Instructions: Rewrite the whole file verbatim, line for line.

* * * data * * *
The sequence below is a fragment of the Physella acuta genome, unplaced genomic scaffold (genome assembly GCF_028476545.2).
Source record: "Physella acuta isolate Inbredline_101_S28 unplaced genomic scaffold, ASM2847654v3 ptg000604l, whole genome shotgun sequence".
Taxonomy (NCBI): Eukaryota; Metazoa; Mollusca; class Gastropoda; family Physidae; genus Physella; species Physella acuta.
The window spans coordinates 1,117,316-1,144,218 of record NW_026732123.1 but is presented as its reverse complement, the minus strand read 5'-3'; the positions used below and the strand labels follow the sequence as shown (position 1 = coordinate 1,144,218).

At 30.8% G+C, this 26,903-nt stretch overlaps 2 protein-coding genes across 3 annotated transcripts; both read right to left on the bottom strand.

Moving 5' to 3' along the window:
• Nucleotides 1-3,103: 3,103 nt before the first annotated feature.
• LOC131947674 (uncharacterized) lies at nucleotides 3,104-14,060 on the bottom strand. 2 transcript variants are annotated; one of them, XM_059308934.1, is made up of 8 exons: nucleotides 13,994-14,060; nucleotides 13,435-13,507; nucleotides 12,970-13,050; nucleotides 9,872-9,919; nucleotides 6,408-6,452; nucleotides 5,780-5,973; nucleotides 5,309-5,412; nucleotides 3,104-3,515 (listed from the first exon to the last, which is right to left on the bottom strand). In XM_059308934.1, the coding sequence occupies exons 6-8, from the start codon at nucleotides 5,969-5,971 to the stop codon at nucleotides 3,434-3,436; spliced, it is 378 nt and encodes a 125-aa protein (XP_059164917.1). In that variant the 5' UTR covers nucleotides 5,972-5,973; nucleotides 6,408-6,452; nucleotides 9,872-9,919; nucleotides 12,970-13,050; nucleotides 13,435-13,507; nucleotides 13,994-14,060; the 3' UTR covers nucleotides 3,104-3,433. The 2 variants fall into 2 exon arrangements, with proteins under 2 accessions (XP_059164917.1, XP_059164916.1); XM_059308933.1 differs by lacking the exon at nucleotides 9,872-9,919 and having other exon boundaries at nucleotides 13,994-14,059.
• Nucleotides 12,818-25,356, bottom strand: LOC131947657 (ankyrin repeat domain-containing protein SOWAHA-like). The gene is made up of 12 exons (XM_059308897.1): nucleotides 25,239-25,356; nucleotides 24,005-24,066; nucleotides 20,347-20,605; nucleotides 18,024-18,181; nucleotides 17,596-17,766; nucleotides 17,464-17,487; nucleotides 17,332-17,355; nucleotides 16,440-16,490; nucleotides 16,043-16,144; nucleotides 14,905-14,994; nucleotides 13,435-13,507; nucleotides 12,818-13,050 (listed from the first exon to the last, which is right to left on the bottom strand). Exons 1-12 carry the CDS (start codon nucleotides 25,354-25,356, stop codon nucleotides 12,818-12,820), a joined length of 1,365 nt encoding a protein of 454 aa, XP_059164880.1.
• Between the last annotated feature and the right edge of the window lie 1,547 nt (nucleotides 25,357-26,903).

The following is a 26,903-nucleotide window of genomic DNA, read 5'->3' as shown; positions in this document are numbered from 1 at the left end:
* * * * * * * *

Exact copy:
The sequence below is a fragment of the Physella acuta genome, unplaced genomic scaffold (genome assembly GCF_028476545.2).
Source record: "Physella acuta isolate Inbredline_101_S28 unplaced genomic scaffold, ASM2847654v3 ptg000604l, whole genome shotgun sequence".
Taxonomy (NCBI): Eukaryota; Metazoa; Mollusca; class Gastropoda; family Physidae; genus Physella; species Physella acuta.
The window spans coordinates 1,117,316-1,144,218 of record NW_026732123.1 but is presented as its reverse complement, the minus strand read 5'-3'; the positions used below and the strand labels follow the sequence as shown (position 1 = coordinate 1,144,218).

At 30.8% G+C, this 26,903-nt stretch overlaps 2 protein-coding genes across 3 annotated transcripts; both read right to left on the bottom strand.

Moving 5' to 3' along the window:
• Nucleotides 1-3,103: 3,103 nt before the first annotated feature.
• LOC131947674 (uncharacterized) lies at nucleotides 3,104-14,060 on the bottom strand. 2 transcript variants are annotated; one of them, XM_059308934.1, is made up of 8 exons: nucleotides 13,994-14,060; nucleotides 13,435-13,507; nucleotides 12,970-13,050; nucleotides 9,872-9,919; nucleotides 6,408-6,452; nucleotides 5,780-5,973; nucleotides 5,309-5,412; nucleotides 3,104-3,515 (listed from the first exon to the last, which is right to left on the bottom strand). In XM_059308934.1, the coding sequence occupies exons 6-8, from the start codon at nucleotides 5,969-5,971 to the stop codon at nucleotides 3,434-3,436; spliced, it is 378 nt and encodes a 125-aa protein (XP_059164917.1). In that variant the 5' UTR covers nucleotides 5,972-5,973; nucleotides 6,408-6,452; nucleotides 9,872-9,919; nucleotides 12,970-13,050; nucleotides 13,435-13,507; nucleotides 13,994-14,060; the 3' UTR covers nucleotides 3,104-3,433. The 2 variants fall into 2 exon arrangements, with proteins under 2 accessions (XP_059164917.1, XP_059164916.1); XM_059308933.1 differs by lacking the exon at nucleotides 9,872-9,919 and having other exon boundaries at nucleotides 13,994-14,059.
• Nucleotides 12,818-25,356, bottom strand: LOC131947657 (ankyrin repeat domain-containing protein SOWAHA-like). The gene is made up of 12 exons (XM_059308897.1): nucleotides 25,239-25,356; nucleotides 24,005-24,066; nucleotides 20,347-20,605; nucleotides 18,024-18,181; nucleotides 17,596-17,766; nucleotides 17,464-17,487; nucleotides 17,332-17,355; nucleotides 16,440-16,490; nucleotides 16,043-16,144; nucleotides 14,905-14,994; nucleotides 13,435-13,507; nucleotides 12,818-13,050 (listed from the first exon to the last, which is right to left on the bottom strand). Exons 1-12 carry the CDS (start codon nucleotides 25,354-25,356, stop codon nucleotides 12,818-12,820), a joined length of 1,365 nt encoding a protein of 454 aa, XP_059164880.1.
• Between the last annotated feature and the right edge of the window lie 1,547 nt (nucleotides 25,357-26,903).

The following is a 26,903-nucleotide window of genomic DNA, read 5'->3' as shown; positions in this document are numbered from 1 at the left end: